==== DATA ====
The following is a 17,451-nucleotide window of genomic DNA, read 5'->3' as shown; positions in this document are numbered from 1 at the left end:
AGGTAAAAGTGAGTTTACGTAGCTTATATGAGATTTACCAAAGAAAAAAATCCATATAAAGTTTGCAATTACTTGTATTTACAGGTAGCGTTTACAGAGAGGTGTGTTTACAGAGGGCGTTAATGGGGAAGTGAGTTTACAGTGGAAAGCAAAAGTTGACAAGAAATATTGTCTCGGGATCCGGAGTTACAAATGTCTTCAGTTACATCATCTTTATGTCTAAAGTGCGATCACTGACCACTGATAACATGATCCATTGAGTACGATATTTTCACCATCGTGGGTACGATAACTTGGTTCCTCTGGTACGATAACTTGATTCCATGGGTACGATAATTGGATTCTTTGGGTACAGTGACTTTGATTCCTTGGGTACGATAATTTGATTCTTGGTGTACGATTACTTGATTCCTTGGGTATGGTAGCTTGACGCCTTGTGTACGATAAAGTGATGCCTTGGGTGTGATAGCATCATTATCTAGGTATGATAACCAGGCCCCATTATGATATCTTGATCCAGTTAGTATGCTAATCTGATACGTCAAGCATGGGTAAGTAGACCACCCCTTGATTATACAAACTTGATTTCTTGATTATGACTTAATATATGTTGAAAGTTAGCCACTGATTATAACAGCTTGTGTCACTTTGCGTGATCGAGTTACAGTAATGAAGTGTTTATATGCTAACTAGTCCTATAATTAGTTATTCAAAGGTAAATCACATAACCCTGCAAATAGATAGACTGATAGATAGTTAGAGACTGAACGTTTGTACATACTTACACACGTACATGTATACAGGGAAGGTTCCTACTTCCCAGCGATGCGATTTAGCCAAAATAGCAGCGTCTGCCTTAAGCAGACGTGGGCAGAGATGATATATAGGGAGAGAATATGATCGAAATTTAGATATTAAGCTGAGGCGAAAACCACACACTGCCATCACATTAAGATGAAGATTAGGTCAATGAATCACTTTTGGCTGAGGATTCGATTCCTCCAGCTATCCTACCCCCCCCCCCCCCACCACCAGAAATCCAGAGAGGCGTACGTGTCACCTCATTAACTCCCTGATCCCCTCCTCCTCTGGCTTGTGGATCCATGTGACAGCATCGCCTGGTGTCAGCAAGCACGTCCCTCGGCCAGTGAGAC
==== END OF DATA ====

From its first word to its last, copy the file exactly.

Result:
The following is a 17,451-nucleotide window of genomic DNA, read 5'->3' as shown; positions in this document are numbered from 1 at the left end:
AGGTAAAAGTGAGTTTACGTAGCTTATATGAGATTTACCAAAGAAAAAAATCCATATAAAGTTTGCAATTACTTGTATTTACAGGTAGCGTTTACAGAGAGGTGTGTTTACAGAGGGCGTTAATGGGGAAGTGAGTTTACAGTGGAAAGCAAAAGTTGACAAGAAATATTGTCTCGGGATCCGGAGTTACAAATGTCTTCAGTTACATCATCTTTATGTCTAAAGTGCGATCACTGACCACTGATAACATGATCCATTGAGTACGATATTTTCACCATCGTGGGTACGATAACTTGGTTCCTCTGGTACGATAACTTGATTCCATGGGTACGATAATTGGATTCTTTGGGTACAGTGACTTTGATTCCTTGGGTACGATAATTTGATTCTTGGTGTACGATTACTTGATTCCTTGGGTATGGTAGCTTGACGCCTTGTGTACGATAAAGTGATGCCTTGGGTGTGATAGCATCATTATCTAGGTATGATAACCAGGCCCCATTATGATATCTTGATCCAGTTAGTATGCTAATCTGATACGTCAAGCATGGGTAAGTAGACCACCCCTTGATTATACAAACTTGATTTCTTGATTATGACTTAATATATGTTGAAAGTTAGCCACTGATTATAACAGCTTGTGTCACTTTGCGTGATCGAGTTACAGTAATGAAGTGTTTATATGCTAACTAGTCCTATAATTAGTTATTCAAAGGTAAATCACATAACCCTGCAAATAGATAGACTGATAGATAGTTAGAGACTGAACGTTTGTACATACTTACACACGTACATGTATACAGGGAAGGTTCCTACTTCCCAGCGATGCGATTTAGCCAAAATAGCAGCGTCTGCCTTAAGCAGACGTGGGCAGAGATGATATATAGGGAGAGAATATGATCGAAATTTAGATATTAAGCTGAGGCGAAAACCACACACTGCCATCACATTAAGATGAAGATTAGGTCAATGAATCACTTTTGGCTGAGGATTCGATTCCTCCAGCTATCCTACCCCCCCCCCCCCCACCACCAGAAATCCAGAGAGGCGTACGTGTCACCTCATTAACTCCCTGATCCCCTCCTCCTCTGGCTTGTGGATCCATGTGACAGCATCGCCTGGTGTCAGCAAGCACGTCCCTCGGCCAGTGAGAC